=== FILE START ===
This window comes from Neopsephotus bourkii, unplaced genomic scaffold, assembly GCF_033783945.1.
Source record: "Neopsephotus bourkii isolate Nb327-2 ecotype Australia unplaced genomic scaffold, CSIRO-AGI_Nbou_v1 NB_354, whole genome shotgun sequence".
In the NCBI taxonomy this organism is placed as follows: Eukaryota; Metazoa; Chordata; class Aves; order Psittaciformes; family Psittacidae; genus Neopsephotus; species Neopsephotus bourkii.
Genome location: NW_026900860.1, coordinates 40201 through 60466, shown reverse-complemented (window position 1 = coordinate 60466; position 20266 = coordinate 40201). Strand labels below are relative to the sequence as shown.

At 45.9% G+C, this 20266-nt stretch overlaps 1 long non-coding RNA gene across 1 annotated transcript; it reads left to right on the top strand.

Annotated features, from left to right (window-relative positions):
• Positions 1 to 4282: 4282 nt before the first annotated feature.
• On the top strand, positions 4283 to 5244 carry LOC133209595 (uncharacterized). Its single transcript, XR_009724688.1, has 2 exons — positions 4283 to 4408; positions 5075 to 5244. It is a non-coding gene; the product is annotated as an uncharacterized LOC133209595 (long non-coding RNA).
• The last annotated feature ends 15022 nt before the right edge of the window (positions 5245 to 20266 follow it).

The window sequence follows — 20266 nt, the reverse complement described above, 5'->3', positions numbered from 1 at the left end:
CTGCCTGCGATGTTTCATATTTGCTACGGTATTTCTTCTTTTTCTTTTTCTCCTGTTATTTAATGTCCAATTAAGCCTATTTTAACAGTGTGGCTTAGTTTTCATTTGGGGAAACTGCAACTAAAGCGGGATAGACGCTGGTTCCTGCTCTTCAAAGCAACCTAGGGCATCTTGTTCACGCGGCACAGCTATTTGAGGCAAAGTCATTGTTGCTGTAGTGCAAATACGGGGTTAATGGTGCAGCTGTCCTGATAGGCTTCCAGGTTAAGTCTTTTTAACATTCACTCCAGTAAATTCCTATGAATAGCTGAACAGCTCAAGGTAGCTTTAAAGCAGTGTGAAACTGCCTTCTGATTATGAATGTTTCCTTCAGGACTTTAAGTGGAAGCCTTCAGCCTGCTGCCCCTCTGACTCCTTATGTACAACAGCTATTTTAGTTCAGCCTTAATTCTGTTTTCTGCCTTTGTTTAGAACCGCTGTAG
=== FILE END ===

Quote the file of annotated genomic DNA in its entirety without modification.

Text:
This window comes from Neopsephotus bourkii, unplaced genomic scaffold, assembly GCF_033783945.1.
Source record: "Neopsephotus bourkii isolate Nb327-2 ecotype Australia unplaced genomic scaffold, CSIRO-AGI_Nbou_v1 NB_354, whole genome shotgun sequence".
In the NCBI taxonomy this organism is placed as follows: Eukaryota; Metazoa; Chordata; class Aves; order Psittaciformes; family Psittacidae; genus Neopsephotus; species Neopsephotus bourkii.
Genome location: NW_026900860.1, coordinates 40201 through 60466, shown reverse-complemented (window position 1 = coordinate 60466; position 20266 = coordinate 40201). Strand labels below are relative to the sequence as shown.

At 45.9% G+C, this 20266-nt stretch overlaps 1 long non-coding RNA gene across 1 annotated transcript; it reads left to right on the top strand.

Annotated features, from left to right (window-relative positions):
• Positions 1 to 4282: 4282 nt before the first annotated feature.
• On the top strand, positions 4283 to 5244 carry LOC133209595 (uncharacterized). Its single transcript, XR_009724688.1, has 2 exons — positions 4283 to 4408; positions 5075 to 5244. It is a non-coding gene; the product is annotated as an uncharacterized LOC133209595 (long non-coding RNA).
• The last annotated feature ends 15022 nt before the right edge of the window (positions 5245 to 20266 follow it).

The window sequence follows — 20266 nt, the reverse complement described above, 5'->3', positions numbered from 1 at the left end:
CTGCCTGCGATGTTTCATATTTGCTACGGTATTTCTTCTTTTTCTTTTTCTCCTGTTATTTAATGTCCAATTAAGCCTATTTTAACAGTGTGGCTTAGTTTTCATTTGGGGAAACTGCAACTAAAGCGGGATAGACGCTGGTTCCTGCTCTTCAAAGCAACCTAGGGCATCTTGTTCACGCGGCACAGCTATTTGAGGCAAAGTCATTGTTGCTGTAGTGCAAATACGGGGTTAATGGTGCAGCTGTCCTGATAGGCTTCCAGGTTAAGTCTTTTTAACATTCACTCCAGTAAATTCCTATGAATAGCTGAACAGCTCAAGGTAGCTTTAAAGCAGTGTGAAACTGCCTTCTGATTATGAATGTTTCCTTCAGGACTTTAAGTGGAAGCCTTCAGCCTGCTGCCCCTCTGACTCCTTATGTACAACAGCTATTTTAGTTCAGCCTTAATTCTGTTTTCTGCCTTTGTTTAGAACCGCTGTAG